Gotta catch em all

If there’s an aquarium in a city that we are visiting – we are there. I mean, really – what’s better than the cool blue light and fantastic sea life.

This tank is full of all kinds of rays – manta rays, sting rays, big, small all sorts. We were able to sit on the floor and watch them sail by. Most people were very busy taking selfies and not looking at the sea life.


And yes, that frog really is that blue. And very poisonous !
There was a special exhibit at the aquarium – a Pokemon research project. Although we know nothing about the game, admission was included so in we went. And we were there when the big guy himself appeared:


And at the end of the game we answered our questions correctly, or correctly enough and we each received a hat:


Which we proceeded to wear for the rest of the day.



Once again, Sharon and Wilf amusing the locals. (But really, people wanted to know how we got them! Before we got back to the subway we found some random little kids who seemed happy to have them)


Expressions of faith

While Indonesia is a predominantly Muslim country, it was on Bali, which is mostly Hindu that we saw and felt the connection of the people to their faith. Every morning offerings were layed out for the day. Pretty much every vehicle we saw had an offering tucked up on the dashboard.
Here is a young woman laying an offering on the alter outside her place of business.
Just down the road this woman was adding to what appeared to be the community alter.


The offerings are small trays or baskets woven from palm fronds which contain flowers, fruit, sweet things, little representations of objects. There is usually one at the entrance to a business, so we leaned to watch our step.
And at Tanah Lot this group was preparing to visit the temple with big offering bowls.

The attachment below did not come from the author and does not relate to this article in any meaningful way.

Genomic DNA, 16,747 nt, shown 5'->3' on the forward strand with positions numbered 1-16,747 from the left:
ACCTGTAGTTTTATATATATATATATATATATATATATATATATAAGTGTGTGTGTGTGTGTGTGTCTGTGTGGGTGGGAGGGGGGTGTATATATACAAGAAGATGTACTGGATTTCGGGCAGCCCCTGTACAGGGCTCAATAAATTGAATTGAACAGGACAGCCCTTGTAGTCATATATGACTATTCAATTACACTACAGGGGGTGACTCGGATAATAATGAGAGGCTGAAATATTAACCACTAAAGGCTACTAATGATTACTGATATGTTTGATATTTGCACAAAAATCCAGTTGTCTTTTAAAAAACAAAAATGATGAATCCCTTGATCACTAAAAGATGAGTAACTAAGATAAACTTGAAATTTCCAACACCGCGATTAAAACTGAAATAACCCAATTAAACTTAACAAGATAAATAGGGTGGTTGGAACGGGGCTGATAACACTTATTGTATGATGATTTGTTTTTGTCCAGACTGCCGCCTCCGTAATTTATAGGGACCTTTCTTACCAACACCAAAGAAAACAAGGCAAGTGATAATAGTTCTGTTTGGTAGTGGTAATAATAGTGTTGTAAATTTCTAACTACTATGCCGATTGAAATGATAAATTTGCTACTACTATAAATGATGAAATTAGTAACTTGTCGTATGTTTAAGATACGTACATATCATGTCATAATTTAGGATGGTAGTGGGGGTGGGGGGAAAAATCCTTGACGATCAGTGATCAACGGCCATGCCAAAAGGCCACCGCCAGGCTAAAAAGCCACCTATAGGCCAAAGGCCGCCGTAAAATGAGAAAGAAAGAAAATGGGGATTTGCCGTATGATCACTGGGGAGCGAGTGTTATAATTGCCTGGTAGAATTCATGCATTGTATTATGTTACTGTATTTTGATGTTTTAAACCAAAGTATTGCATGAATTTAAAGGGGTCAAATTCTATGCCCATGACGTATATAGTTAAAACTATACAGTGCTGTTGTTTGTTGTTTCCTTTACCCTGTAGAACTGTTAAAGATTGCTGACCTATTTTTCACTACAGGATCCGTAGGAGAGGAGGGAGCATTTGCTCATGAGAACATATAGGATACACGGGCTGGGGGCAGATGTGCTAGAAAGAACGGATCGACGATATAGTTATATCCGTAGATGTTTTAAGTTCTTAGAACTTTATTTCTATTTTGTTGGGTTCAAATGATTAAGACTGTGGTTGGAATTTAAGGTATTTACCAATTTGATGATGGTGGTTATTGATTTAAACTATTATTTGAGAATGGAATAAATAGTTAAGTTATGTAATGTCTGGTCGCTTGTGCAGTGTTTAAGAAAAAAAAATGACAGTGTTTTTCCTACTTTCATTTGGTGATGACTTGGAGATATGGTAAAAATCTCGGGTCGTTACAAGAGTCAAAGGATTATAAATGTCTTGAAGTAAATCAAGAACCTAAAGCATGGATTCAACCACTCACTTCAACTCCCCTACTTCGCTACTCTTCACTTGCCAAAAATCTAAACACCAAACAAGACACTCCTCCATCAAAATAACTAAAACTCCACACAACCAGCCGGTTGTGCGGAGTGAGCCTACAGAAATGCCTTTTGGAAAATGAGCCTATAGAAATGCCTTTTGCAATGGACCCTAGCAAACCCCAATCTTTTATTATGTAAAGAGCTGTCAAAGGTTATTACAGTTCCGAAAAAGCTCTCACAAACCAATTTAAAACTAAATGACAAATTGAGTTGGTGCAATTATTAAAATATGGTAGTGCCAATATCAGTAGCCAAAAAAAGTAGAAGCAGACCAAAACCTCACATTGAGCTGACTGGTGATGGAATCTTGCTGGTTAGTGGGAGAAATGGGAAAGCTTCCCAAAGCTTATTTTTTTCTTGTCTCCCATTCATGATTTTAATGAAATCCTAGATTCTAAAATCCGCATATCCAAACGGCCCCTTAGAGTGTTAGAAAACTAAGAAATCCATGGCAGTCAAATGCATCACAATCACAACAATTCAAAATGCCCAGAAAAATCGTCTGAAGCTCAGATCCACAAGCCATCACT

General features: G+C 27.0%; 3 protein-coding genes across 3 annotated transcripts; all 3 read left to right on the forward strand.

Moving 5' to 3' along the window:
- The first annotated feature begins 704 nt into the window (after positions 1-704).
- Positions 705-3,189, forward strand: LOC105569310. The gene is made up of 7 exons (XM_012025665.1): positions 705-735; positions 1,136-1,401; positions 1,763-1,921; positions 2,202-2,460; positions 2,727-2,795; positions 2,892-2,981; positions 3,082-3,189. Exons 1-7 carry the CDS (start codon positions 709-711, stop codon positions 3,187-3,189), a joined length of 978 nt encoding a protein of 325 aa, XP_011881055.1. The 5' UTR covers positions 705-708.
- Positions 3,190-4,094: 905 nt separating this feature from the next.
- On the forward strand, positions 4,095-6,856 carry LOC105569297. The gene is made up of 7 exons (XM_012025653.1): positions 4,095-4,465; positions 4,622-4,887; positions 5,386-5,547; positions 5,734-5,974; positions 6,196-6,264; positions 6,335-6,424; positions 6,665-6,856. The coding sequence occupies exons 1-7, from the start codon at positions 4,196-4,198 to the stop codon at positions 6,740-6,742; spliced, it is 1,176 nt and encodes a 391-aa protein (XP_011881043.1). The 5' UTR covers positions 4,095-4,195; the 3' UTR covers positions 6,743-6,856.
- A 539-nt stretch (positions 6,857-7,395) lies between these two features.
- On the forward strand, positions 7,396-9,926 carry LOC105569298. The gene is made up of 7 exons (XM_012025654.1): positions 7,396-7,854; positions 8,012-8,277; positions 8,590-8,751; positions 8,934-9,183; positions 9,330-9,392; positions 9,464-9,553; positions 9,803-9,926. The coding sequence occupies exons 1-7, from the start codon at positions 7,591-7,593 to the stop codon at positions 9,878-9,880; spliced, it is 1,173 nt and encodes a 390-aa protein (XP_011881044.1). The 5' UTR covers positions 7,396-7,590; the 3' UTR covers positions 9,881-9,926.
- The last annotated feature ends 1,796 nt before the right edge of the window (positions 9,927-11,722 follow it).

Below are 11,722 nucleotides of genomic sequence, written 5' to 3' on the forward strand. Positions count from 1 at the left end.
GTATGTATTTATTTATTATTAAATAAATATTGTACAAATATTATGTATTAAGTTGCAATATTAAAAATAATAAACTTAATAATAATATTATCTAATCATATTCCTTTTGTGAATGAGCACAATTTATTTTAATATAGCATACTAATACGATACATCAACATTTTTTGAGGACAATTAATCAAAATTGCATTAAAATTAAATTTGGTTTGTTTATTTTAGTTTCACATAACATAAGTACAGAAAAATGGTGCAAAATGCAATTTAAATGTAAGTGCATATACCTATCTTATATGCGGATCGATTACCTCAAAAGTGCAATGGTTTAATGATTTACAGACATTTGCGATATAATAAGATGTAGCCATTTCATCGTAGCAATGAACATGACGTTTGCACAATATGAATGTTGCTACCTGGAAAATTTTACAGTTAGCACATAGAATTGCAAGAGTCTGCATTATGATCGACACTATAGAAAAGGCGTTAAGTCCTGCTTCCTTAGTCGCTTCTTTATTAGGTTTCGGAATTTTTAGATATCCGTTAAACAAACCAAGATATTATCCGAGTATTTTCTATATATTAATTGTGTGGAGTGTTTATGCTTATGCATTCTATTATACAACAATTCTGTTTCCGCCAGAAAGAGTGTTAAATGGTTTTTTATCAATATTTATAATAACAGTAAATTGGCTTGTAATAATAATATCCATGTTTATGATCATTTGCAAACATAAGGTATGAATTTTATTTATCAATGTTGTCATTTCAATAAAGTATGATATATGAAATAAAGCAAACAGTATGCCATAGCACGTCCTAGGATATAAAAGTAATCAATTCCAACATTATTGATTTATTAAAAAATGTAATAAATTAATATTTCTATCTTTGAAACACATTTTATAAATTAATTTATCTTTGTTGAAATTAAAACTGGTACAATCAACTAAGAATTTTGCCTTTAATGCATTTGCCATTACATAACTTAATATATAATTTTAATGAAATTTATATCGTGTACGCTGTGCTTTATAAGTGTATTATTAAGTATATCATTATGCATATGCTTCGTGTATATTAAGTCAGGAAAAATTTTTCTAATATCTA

Here in Singapore there are small shrines outside many businesses, including the food centres. These are not Hindu shrines, but rather related to Chinese folk religions. Usually incense sticks are burned but other offerings are common such as fruit.



Breakfast in Singapore

It’s always interesting to me to see what the local breakfast is when we are travelling. Singapore has not disappointed! Exploring local breakfast has meant checking out the hawker centres.

Wait! What? Hawker centre? Back in the day itinerant cooks would set up business on the side of the roads, in alleys, wherever, and cook up cheap fast meals. Great if you want something quick, but not always safe and or sanitary. The government here decided that the solution was to build food centres with commercial kitchens. There are three within a five minute walk where we are staying. To you and I they look rather like the food court at the mall, except they are usually free standing. Food stalls around the outside, tables in the centre. Each stall tends to specialize in one thing, and there are stalls that are just for beverages.
On our first day we went to the Tiong Bahru market. The food centre is the second floor – the first floor is a fresh food market and upstairs there are 80 food stalls. The building is a triangle open to a multi story courtyard. But when confronted with so many choices, mostly in Chinese – How to choose? The Coffee guy advertised a breakfast set, so we went for it. A cup of coffee with condensed milk, two soft boiled eggs and two slices of buttered toast for $3.00.